4. Inside Out

Pixar’s latest was the first children’s film I’d seen in a while and I’m not ashamed to admit that it gave me All The Feelings. This one’s pretty abstract – the story of a troubled young girl as seen through the eyes of the personified emotions that pilot her brain. Whatever happened to some toys coming to life? But as per usual the master emotional manipulators at Pixar make it seem like an ages-old fable they discovered in their magical attic. Note-perfect voice work from Amy Poehler (Joy), Mindy Kaling (Disgust) and Phyllis Smith in particular (Sadness) brings the high-minded but accessible story to life, and yet again Pixar have a modern classic on their hands.


3. A Girl Walks Home Alone At Night

Ana Lily Arimpour’s genre-ambivalent Iranian fang flick is at times dreamy, tense, funny, frightening, quiet, loud, moody, musical, romantic, violent, and always compelling. The last couple of years have seen a stream of vampire movies that thumbed their noses at the gothic traditionalism of films like Twilight, with other highlights being Only Lovers Left Alive and What We Do in the Shadows. This is the pick of the bunch, crashing a classic teen romance into a load of death and suffering in a bleak, beautiful black and white town, leaving the viewer uplifted and entertained. Arimpour’s English-language debut comes next, The Bad Batch, which she describes as ‘a post-apocalyptic cannibal love story set in a Texas wasteland’. Jason Momoa, Keanu Reeves and Jim Carrey are set to star.


2. Mad Max: Fury Road

It’s a wonder that Mad Max: Fury Road was ever made at all, never mind that it turned out to be rather good. Mad Max Beyond Thunderdome, the third in the series, came out twenty years ago and made $36m at the box office. Director George Miller managed a few hits in between (The Witches of Eastwick, Happy Feet) but it seemed unlikely that the 70-year-old in 2015 would live up to his Mel Gibson-toting glory days of 1985. But what Miller managed with Fury Road was almost inexplicable. How does something that’s essentially one long anarchic chase sequence get a $150m budget and an iMax release? How is Tom Hardy so compelling when he barely has any lines? How does Charlize Theron’s character have people hailing this as a feminist blockbuster? That’s without mentioning the extraordinary cinematography and a superb turn from Nicholas Hoult. One of the few big-ticket films this year that smashed expectations and delivered in spades.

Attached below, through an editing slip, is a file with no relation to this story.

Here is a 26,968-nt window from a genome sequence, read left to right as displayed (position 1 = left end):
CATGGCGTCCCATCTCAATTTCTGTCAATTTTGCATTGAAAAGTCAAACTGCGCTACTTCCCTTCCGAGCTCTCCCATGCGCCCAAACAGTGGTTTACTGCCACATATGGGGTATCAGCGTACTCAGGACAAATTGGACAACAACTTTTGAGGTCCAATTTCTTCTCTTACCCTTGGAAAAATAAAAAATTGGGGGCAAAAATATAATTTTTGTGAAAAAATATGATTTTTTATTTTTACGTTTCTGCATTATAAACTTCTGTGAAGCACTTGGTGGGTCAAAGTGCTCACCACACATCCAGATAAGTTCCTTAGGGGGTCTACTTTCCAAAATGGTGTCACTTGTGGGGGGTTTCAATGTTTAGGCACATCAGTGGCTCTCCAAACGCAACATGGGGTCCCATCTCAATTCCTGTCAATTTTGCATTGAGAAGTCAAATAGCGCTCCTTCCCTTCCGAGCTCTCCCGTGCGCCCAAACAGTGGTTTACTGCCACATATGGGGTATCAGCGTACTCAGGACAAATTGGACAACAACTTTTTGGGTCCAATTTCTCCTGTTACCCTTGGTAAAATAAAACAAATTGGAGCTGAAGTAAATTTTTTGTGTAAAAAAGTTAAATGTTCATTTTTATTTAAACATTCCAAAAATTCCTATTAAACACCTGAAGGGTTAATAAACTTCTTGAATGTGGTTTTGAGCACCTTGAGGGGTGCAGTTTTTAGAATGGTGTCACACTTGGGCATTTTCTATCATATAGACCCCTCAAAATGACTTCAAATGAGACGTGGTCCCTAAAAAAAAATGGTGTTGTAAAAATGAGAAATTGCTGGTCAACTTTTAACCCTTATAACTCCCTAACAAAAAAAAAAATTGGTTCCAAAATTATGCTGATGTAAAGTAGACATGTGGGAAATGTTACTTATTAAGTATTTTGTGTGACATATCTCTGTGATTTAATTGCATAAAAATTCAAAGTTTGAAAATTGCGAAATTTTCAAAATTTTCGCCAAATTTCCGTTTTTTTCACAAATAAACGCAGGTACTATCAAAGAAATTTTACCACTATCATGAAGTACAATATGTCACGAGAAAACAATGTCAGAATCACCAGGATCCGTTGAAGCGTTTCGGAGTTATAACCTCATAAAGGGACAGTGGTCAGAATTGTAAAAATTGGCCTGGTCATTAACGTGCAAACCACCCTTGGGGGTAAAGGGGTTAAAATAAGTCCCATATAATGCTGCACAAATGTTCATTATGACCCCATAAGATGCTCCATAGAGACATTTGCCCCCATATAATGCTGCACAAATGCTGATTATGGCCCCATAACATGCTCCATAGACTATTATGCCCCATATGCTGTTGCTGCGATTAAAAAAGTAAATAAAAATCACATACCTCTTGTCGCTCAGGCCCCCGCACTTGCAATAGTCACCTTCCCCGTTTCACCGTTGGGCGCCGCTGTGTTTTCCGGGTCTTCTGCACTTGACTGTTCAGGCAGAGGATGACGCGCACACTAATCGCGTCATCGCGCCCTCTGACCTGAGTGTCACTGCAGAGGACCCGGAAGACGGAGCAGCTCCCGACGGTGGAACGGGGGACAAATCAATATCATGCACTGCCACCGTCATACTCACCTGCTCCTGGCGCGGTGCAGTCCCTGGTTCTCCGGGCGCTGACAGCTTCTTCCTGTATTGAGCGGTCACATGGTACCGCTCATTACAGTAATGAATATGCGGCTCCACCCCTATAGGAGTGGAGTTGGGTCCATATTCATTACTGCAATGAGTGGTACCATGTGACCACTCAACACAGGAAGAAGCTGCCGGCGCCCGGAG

1. The Duke of Burgundy & Carol

I’m cheating and I don’t care. Todd Haynes awards-tipped romance, starring Cate Blanchett and Rooney Mara, is probably the better feted of these two; Peter Strickland’s women-only domestic drama, starring Sidse Babbette Knudsen and Chiara d’Anna, was for me the more riveting and affecting of the pair. But both are films that couldn’t care less about the male gaze and focus instead on the subtle power dynamics and emotional mayhem at work as a relationship between two women develops. Burgundy concerns the increasingly strained role-play that governs the relationship between two butterfly academics; Carol is a period piece about an aspiring photographer’s affair with an older divorcee. Both are superbly played, intensely moody, and steered by a real master behind the camera. Together they represented a true departure from the male-centred modern cinematic hegemony, and in doing so, marked themselves out from almost every other award-seeking film around. A cracking double-bill too.


And the biggest disappointment of the year?

Too many candidates this year – Jurassic Park was many things but it was never dumb in the way Jurassic World was. Inherent Vice was just too stoned and snoozy to stay interesting, and Steve Jobs felt like a missed opportunity. But the biggest disappointment of all has to be Spectre – why would Sony spend all this time and money gathering talent like Daniel Craig, Lea Seydoux, Ralph Fiennes, Christoph Waltz and Sam Mendes, only to shove in front of them a retrograde, half-cocked script that was big on loud bangs and extremely short on actual character development? I’d be amazed if Craig stuck around for the next one.

And next year? Well, Superman takes on Batman, the X-Men, Star Trek and Captain America make another appearance, Jungle Book and Ghostbusters get a reboot, it’s likely that DiCaprio and Redmayne battle for awards glory and, of course, there’s another bout of JK Rowling’s wizarding world next Christmas…bring on 2016!